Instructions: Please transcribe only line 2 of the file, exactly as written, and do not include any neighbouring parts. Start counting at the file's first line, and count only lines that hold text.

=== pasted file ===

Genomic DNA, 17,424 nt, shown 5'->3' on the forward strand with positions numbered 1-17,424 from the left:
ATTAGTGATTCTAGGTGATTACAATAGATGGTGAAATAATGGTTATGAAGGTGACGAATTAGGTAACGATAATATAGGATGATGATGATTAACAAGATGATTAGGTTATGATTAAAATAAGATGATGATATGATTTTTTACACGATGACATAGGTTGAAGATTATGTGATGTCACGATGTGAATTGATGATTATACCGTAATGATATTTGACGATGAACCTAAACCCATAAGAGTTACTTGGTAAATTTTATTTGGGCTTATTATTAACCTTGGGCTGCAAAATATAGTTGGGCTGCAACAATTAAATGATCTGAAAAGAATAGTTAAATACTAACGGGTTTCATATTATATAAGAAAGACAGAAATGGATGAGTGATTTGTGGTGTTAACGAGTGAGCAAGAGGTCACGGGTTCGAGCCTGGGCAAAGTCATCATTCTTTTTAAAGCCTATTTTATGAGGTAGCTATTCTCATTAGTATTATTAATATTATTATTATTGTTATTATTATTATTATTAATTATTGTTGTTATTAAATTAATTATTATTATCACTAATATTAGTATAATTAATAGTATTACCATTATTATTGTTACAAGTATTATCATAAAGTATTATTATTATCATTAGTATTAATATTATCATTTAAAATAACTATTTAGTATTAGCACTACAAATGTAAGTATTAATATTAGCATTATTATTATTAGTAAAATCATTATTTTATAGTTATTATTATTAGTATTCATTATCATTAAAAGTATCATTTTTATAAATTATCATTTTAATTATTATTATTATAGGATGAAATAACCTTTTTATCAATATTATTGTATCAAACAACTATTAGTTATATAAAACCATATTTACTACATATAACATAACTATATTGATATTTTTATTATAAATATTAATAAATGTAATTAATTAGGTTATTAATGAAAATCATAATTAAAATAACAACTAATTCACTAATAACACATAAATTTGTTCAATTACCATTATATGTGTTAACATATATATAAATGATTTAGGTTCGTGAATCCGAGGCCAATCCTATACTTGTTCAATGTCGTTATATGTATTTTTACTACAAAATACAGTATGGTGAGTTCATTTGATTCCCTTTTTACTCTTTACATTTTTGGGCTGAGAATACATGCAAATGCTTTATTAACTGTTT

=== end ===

ATTAGTGATTCTAGGTGATTACAATAGATGGTGAAATAATGGTTATGAAGGTGACGAATTAGGTAACGATAATATAGGATGATGATGATTAACAAGATGATTAGGTTATGATTAAAATAAGATGATGATATGATTTTTTACACGATGACATAGGTTGAAGATTATGTGATGTCACGATGTGAATTGATGATTATACCGTAATGATATTTGACGATGAACCTAAACCCATAAGAGTTACTTGGTAAATTTTATTTGGGCTTATTATTAACCTTGGGCTGCAAAATATAGTTGGGCTGCAACAATTAAATGATCTGAAAAGAATAGTTAAATACTAACGGGTTTCATATTATATAAGAAAGACAGAAATGGATGAGTGATTTGTGGTGTTAACGAGTGAGCAAGAGGTCACGGGTTCGAGCCTGGGCAAAGTCATCATTCTTTTTAAAGCCTATTTTATGAGGTAGCTATTCTCATTAGTATTATTAATATTATTATTATTGTTATTATTATTATTATTAATTATTGTTGTTATTAAATTAATTATTATTATCACTAATATTAGTATAATTAATAGTATTACCATTATTATTGTTACAAGTATTATCATAAAGTATTATTATTATCATTAGTATTAATATTATCATTTAAAATAACTATTTAGTATTAGCACTACAAATGTAAGTATTAATATTAGCATTATTATTATTAGTAAAATCATTATTTTATAGTTATTATTATTAGTATTCATTATCATTAAAAGTATCATTTTTATAAATTATCATTTTAATTATTATTATTATAGGATGAAATAACCTTTTTATCAATATTATTGTATCAAACAACTATTAGTTATATAAAACCATATTTACTACATATAACATAACTATATTGATATTTTTATTATAAATATTAATAAATGTAATTAATTAGGTTATTAATGAAAATCATAATTAAAATAACAACTAATTCACTAATAACACATAAATTTGTTCAATTACCATTATATGTGTTAACATATATATAAATGATTTAGGTTCGTGAATCCGAGGCCAATCCTATACTTGTTCAATGTCGTTATATGTATTTTTACTACAAAATACAGTATGGTGAGTTCATTTGATTCCCTTTTTACTCTTTACATTTTTGGGCTGAGAATACATGCAAATGCTTTATTAACTGTTT